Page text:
There is an indefinable, spiritual, electric charge that binds the generations together that cannot be found in any book. It can only be had when parents and grandparents do things like sitting together with their children around the Chanukah lights celebrating, discussing and advertising the miracle; experientially getting in touch with the wonder of the past, the wonder of the present, the wonder of life.

What Ever Happened to the Hellenists?

Chanukah is a very popular, emotional and beautiful holiday. However, the necessity for Chanukah begins with the story of the invasion of Greek culture and the weakness of the Jews in responding to it. It originates from the growth of an enormous sect of Hellenists within the Jews, who even supported the Greeks during the war.

What happened to the Hellenists? Their influence all but collapsed in the wake of the defeat. They would never return again as Hellenists, because the war brought out their true colors as traitors and they lost whatever appeal they could have had to the Jewish people.

Most of them retreated to the city of Caesarea, which remained a Greek city (and later would become a Roman city). They were just not part of the Jewish people any longer.

The Real Significance: a Victory of the Spirit

Their demise punctuated the fact that more than a military victory, the miracle of the oil signified that Chanukah was a victory of the spirit of the Jewish people, a victory that granted them the right to observe the Torah. That is why its memory and the people who observe it have endured.

Gift Ideas When Money Is No Object

While you’ve been agonizing over finding the perfect gifts, this post is sure to inspire a giggle or two.  It kinda gives new meaning to the phrase “insanely rich”.  Enjoy!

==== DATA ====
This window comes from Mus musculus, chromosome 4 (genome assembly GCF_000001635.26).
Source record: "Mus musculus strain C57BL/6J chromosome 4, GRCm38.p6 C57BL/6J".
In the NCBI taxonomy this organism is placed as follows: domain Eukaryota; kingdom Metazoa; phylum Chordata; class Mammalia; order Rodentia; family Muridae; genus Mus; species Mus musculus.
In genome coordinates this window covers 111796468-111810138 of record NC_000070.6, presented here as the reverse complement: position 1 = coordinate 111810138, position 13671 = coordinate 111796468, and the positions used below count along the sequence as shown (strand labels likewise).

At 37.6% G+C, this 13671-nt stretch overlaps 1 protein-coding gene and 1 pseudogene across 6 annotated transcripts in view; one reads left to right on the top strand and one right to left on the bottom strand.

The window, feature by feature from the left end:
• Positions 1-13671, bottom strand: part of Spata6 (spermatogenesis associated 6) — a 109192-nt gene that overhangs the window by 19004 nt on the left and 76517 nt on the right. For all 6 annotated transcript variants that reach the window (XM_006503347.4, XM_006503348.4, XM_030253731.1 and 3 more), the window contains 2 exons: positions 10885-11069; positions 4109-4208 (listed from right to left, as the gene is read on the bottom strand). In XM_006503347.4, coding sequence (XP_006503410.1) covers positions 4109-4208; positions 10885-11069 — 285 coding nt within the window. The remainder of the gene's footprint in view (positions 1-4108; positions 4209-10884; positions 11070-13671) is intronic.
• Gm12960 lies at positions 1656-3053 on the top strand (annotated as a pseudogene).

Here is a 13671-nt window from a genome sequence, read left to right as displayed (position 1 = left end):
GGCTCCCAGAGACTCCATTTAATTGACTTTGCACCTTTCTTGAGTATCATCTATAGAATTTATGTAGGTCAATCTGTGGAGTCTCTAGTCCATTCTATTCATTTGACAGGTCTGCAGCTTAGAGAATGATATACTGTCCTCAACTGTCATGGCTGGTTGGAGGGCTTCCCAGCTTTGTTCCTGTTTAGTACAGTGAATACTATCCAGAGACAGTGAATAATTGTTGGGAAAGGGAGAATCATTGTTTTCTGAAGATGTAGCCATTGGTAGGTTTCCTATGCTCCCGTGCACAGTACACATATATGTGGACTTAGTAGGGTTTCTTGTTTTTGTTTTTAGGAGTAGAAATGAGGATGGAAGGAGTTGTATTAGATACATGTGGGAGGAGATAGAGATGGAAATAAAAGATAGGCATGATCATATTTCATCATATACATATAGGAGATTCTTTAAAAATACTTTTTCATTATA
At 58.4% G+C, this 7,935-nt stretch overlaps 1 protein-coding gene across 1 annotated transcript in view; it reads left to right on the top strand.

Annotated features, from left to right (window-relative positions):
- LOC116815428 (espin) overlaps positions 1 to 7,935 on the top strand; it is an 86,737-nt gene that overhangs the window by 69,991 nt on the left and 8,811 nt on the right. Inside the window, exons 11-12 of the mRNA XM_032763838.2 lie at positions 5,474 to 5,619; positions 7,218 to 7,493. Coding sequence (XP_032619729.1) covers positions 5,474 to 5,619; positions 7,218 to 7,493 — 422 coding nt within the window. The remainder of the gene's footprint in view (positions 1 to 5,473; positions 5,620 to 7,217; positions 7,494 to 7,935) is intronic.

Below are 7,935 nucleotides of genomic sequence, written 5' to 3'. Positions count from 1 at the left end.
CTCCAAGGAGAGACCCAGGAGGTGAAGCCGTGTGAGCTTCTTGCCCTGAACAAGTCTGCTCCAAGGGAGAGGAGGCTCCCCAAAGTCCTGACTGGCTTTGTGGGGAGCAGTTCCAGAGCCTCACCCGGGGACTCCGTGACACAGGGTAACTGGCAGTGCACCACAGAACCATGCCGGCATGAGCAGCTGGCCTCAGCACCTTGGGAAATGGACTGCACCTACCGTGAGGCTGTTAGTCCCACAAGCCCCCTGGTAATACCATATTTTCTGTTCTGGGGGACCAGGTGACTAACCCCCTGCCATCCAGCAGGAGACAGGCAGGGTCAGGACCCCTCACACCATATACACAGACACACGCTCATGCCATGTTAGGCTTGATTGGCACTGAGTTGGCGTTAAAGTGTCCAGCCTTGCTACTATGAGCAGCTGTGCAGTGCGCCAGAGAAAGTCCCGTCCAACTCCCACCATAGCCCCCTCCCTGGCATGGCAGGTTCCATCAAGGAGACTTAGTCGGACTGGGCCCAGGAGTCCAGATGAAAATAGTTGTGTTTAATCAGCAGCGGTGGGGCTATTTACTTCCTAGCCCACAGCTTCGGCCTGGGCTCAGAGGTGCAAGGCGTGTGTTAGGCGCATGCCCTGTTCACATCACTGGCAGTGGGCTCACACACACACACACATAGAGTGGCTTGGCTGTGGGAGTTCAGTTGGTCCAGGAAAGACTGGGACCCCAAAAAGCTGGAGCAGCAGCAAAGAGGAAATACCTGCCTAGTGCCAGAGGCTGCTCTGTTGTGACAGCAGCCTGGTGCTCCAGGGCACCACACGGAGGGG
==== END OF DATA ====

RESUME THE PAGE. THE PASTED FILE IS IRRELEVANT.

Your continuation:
abundance bank banking banknotes

Photo by Pixabay on Pexels.com

 

Realistic Fantasies

It’s a subtle change.

One minute, our dream partner is rich/brilliant/gorgeous/could make a porn star blush. A few decades later, and our idea of what’s hot has undergone a seismic shift.

Must be nature’s way of ensuring we don’t all throw ourselves under a bus after age 40.

SEXY THEN                                      SEXY NOW

A full head of hair                           Any hair

All night sex                                     All night sleep

Hot car                                              Hot chauffeur

Six-pack abs                                     Puts six pack in recycling bin

Good listener                                   Selective hearing

Valuable possessions                     Values

Nice smile                                        Has most of his original teeth

Great in bed                                    Makes the bed

Smart                                                Wise

Erotic talk                                        Knows when to shut up

Heavy breathing                            Still breathing

 

Here’s to the imperfectly perfect people we love! xx, Alisa

message-1964218_640